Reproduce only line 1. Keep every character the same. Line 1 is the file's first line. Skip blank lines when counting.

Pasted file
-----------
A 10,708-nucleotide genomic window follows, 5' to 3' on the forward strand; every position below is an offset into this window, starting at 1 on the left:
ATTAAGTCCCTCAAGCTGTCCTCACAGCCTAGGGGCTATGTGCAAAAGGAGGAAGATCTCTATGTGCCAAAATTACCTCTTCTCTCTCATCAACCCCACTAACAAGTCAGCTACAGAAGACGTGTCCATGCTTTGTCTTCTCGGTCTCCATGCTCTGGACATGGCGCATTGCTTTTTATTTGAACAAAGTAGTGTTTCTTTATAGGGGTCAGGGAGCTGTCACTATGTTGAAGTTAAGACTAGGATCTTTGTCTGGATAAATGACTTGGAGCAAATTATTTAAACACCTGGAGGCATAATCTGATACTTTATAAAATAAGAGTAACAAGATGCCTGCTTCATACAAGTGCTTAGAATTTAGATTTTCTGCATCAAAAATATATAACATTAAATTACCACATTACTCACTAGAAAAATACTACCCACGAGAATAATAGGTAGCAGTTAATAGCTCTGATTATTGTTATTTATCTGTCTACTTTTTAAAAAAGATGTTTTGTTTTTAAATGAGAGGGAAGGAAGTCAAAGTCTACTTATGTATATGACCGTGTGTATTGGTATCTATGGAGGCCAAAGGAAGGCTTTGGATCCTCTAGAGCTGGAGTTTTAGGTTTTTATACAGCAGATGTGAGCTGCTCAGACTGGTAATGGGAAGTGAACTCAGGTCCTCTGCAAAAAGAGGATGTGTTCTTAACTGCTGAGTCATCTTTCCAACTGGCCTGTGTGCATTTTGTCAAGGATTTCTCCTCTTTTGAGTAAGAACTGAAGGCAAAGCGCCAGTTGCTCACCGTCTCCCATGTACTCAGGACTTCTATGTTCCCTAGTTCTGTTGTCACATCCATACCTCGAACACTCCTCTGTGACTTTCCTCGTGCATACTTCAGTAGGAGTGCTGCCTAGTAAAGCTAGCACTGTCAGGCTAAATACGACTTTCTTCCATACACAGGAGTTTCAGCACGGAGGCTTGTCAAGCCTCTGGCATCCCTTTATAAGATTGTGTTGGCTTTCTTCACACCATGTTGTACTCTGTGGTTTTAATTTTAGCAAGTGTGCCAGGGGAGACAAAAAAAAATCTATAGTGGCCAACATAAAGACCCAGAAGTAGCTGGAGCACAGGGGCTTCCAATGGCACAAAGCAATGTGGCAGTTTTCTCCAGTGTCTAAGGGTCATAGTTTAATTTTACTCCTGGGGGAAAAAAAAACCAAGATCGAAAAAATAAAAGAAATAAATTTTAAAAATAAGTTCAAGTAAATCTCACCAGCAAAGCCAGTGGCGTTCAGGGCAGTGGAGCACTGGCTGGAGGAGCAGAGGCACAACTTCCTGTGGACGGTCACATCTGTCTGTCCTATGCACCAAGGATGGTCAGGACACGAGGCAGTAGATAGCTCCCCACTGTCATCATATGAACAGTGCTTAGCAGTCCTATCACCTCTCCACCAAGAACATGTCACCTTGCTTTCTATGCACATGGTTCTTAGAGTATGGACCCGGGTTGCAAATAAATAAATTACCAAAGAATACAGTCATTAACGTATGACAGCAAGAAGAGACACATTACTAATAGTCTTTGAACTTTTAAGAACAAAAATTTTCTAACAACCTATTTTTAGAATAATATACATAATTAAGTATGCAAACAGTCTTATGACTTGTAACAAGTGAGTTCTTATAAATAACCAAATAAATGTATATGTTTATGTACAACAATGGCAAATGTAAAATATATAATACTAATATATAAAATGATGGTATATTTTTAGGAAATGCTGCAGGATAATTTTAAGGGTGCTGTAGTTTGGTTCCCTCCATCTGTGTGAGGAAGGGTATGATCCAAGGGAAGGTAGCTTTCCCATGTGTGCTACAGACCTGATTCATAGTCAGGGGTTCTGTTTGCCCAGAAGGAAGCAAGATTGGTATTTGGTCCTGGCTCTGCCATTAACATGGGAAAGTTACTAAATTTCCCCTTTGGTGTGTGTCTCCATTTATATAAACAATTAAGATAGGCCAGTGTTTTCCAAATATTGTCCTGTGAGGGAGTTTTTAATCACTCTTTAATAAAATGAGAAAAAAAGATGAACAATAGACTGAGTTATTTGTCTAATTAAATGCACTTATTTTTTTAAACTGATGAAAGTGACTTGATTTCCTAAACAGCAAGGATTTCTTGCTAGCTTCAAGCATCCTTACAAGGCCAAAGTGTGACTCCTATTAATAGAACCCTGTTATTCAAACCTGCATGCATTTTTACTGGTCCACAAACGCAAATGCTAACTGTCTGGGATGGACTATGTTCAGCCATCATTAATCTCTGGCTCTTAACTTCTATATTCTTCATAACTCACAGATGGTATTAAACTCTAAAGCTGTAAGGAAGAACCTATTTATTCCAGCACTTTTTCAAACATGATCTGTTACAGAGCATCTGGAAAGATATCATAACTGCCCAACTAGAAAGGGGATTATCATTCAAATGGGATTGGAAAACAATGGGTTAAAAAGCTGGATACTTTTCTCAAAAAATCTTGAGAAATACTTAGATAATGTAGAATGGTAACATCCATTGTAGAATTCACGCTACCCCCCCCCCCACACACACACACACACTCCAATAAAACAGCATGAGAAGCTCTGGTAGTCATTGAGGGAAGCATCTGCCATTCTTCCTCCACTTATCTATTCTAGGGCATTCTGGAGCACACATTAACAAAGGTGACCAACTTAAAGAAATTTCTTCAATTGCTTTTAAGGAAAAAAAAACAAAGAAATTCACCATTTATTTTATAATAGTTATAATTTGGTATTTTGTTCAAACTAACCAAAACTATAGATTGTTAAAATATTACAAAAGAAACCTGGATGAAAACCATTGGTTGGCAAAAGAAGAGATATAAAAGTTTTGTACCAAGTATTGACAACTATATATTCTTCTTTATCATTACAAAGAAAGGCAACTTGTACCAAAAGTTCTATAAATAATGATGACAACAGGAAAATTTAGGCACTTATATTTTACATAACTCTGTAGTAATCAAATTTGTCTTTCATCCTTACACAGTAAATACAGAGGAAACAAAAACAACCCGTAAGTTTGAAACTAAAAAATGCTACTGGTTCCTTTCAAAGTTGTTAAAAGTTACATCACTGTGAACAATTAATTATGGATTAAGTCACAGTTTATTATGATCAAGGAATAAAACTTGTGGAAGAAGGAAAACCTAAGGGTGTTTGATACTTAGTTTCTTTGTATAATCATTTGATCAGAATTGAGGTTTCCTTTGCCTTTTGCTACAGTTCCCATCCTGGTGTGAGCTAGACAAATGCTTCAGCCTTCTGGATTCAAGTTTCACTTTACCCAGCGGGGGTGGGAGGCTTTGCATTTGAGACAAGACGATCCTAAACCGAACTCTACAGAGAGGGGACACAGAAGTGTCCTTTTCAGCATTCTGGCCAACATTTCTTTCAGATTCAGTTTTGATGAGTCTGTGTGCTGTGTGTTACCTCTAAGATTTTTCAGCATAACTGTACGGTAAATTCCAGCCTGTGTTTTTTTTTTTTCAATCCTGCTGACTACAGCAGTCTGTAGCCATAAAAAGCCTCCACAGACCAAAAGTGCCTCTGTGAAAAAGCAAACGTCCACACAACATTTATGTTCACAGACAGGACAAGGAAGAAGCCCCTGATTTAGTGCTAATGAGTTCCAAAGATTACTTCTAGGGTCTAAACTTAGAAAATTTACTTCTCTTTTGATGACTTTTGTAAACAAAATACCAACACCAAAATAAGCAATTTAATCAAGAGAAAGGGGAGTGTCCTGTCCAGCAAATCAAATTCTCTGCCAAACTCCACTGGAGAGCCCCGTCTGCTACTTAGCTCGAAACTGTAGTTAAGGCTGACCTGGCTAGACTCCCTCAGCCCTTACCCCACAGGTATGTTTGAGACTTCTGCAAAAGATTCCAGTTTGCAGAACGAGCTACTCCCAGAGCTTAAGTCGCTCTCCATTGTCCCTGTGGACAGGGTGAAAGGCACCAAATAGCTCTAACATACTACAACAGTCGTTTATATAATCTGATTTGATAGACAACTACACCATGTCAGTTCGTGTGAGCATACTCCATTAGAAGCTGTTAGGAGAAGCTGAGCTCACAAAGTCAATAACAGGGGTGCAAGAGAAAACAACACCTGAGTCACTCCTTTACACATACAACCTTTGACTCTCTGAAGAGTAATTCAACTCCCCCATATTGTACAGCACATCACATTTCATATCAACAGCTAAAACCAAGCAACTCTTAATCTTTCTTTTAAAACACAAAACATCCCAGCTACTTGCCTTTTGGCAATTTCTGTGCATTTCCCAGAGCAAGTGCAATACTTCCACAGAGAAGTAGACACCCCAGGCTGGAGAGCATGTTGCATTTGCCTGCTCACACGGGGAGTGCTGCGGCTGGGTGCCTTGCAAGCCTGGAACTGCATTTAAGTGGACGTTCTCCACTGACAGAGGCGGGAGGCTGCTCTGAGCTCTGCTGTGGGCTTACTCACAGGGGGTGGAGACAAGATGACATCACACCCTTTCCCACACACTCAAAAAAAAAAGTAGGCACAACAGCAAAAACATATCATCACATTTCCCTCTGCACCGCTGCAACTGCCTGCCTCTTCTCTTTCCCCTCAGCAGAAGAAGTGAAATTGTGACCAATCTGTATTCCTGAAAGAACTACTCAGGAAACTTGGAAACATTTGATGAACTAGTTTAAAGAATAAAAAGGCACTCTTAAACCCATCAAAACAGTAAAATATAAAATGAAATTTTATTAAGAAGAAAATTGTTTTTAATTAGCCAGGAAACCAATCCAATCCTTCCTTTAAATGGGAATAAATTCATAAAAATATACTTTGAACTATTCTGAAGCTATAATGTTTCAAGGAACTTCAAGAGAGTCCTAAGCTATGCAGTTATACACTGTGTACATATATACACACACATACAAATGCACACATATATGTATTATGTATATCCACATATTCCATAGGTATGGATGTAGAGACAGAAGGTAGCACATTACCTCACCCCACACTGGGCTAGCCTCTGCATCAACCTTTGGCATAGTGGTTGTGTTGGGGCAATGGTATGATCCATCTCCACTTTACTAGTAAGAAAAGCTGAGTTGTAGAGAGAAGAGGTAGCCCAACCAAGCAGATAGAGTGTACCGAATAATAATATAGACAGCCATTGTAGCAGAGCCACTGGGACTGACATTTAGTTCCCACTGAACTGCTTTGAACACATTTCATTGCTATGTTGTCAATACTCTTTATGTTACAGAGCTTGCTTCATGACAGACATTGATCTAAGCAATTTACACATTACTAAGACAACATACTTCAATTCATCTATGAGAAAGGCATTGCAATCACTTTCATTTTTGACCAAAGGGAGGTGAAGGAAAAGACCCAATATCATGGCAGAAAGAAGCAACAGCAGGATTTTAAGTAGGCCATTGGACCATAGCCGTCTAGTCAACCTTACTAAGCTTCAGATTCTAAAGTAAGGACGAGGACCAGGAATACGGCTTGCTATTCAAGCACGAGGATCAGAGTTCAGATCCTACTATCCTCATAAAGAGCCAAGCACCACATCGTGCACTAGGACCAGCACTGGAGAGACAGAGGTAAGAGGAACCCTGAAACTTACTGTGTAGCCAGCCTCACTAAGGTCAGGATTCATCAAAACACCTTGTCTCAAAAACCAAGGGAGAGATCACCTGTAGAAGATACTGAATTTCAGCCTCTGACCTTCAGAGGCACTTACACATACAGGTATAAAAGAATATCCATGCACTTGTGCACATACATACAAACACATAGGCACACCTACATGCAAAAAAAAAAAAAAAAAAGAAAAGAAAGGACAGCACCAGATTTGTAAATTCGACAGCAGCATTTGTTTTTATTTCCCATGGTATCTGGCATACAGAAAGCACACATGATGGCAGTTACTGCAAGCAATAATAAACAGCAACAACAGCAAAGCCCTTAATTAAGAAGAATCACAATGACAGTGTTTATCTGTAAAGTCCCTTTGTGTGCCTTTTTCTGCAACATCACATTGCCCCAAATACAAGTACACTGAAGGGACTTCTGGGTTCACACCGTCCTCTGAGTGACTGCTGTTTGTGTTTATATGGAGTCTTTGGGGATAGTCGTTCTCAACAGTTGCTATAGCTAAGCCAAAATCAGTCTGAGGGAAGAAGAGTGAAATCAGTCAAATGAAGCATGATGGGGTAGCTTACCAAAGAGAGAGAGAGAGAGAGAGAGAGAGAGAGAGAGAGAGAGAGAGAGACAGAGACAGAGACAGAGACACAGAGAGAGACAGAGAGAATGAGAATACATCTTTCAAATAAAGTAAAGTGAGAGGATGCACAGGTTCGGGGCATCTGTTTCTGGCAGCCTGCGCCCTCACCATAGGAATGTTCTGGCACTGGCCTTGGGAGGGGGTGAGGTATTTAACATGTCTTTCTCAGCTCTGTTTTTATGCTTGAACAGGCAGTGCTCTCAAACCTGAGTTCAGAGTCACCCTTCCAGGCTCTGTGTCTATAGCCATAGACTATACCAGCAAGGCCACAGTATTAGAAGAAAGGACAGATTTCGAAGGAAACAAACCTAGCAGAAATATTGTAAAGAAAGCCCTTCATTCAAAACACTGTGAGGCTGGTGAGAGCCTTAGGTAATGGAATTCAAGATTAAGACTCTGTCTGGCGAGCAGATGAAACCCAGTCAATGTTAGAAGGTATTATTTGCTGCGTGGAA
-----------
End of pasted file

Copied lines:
A 10,708-nucleotide genomic window follows, 5' to 3' on the forward strand; every position below is an offset into this window, starting at 1 on the left: